Irish bookmakers

Per capita, Ireland is the third most popular nation for betting in the world. Irish bookmakers have big boots to fill, then, and a wide market to cater to. Whether it’s land-based bookies or betting sites, there are lots of needs to be catered to.

Today, we’re going to look at how the biggest bookmakers operate—whether the betting sites are edging out the traditional brick-and-mortar betting shop, or if the traditional methods look to be sticking around for longer.

Let’s look into this.

Betting shops

There are still around 1,000 betting shops in Ireland today. Despite what you might assume, many of them are still reporting increases in their profits from physical locations. Paddy Power, the biggest Irish bookmaker, recorded a 32% rise in profits in the first quarter of 2020. Betting shops still accounted for a large portion of this.

Retail betting in the country employs over 8,000 people, with three major operators spearheading the industry. There are also around 330 standalone and independent businesses.

So, though betting sites are becoming more and more popular, the betting shop of the past is still as popular as it ever was. The majority of independent bookmakers have no online presence, and contribute significantly to their local economies in this way.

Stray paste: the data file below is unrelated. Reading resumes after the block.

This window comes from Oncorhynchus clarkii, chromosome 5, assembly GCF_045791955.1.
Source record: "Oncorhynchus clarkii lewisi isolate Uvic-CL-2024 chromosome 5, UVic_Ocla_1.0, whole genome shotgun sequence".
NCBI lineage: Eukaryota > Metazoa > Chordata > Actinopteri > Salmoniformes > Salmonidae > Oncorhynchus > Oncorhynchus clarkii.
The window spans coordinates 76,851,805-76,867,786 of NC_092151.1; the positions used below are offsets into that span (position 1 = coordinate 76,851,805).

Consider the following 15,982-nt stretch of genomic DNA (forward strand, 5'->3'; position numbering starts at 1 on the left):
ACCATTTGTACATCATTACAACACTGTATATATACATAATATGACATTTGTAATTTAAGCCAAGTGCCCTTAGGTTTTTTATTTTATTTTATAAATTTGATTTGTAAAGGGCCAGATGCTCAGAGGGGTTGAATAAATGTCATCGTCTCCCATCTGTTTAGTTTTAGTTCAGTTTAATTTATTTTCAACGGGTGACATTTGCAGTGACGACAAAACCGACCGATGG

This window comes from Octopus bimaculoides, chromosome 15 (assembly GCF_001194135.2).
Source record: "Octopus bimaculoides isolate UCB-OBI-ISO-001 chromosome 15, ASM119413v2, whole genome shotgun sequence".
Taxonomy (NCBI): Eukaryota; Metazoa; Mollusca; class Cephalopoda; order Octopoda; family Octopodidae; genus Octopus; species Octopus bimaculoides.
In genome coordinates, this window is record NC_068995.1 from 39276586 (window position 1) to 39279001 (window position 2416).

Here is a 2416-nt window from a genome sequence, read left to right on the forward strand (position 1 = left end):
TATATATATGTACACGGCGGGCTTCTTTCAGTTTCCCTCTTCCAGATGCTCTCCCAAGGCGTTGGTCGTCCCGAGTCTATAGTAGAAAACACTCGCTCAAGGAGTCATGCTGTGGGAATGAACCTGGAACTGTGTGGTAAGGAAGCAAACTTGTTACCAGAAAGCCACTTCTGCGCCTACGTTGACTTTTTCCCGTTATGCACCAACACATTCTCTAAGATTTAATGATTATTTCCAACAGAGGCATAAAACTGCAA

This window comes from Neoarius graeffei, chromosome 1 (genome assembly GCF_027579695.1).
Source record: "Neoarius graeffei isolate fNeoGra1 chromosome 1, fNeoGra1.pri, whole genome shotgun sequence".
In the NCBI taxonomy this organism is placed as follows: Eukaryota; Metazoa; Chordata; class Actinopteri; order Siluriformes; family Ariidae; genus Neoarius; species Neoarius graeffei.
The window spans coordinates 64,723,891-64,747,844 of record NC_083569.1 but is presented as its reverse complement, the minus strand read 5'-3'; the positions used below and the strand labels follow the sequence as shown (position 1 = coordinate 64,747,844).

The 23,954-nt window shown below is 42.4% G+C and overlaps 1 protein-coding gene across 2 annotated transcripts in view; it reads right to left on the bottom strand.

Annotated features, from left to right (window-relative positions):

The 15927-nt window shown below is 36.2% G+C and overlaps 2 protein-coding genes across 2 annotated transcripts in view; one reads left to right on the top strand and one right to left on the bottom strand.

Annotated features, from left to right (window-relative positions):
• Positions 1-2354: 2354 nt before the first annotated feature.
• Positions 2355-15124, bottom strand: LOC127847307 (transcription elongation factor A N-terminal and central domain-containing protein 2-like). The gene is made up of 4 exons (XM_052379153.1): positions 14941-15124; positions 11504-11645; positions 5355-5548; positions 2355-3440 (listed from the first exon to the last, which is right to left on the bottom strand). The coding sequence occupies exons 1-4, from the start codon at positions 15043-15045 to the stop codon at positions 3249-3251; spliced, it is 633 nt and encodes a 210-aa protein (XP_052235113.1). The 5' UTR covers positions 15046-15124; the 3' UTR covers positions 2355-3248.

What certainly does seem clear is that traditional and independent bookmakers have been more adversely affected by outdated legislation and duties, so the sector has tightened in a number of ways.

Let’s look at how betting sites are sidestepping these issues.

Betting sites

As the legislation is more up to date, since it’s had to be newly written for the emerging online betting industry. The total industry is worth from €6-8 billion per year, and while betting sites still only make up just under half of that, they’re still very much gaining in popularity.

Betting sites allow Irish punters to bet on a much wider range of markets than ever before, from international sports to big events like the Olympics or even Eurovision.

Betting sites are, in many ways, more accessible than betting shops, and this goes a long way in explaining their popularity. There is no need to leave the house, so you have the convenience of your own device and the comfort of your own home.

Betting sites, too, have begun to offer more and more free bets. These bets are a great incentive to get customers involved with online betting in the first place. Then, once they’ve started, many find it hard to go back to the old way.

Up to €10,000 a minute is spent online gambling in Ireland, making them the fourth most avid gamblers in the EU.

As things stand today, then, neither are clearly winning out or taking over. A big shift is plainly happening, but the physical betting shops are still very much planted in their place. How things will go in the future is uncertain, then, and though betting sites will become more popular, it isn’t completely clear what will happen to the older bookmakers.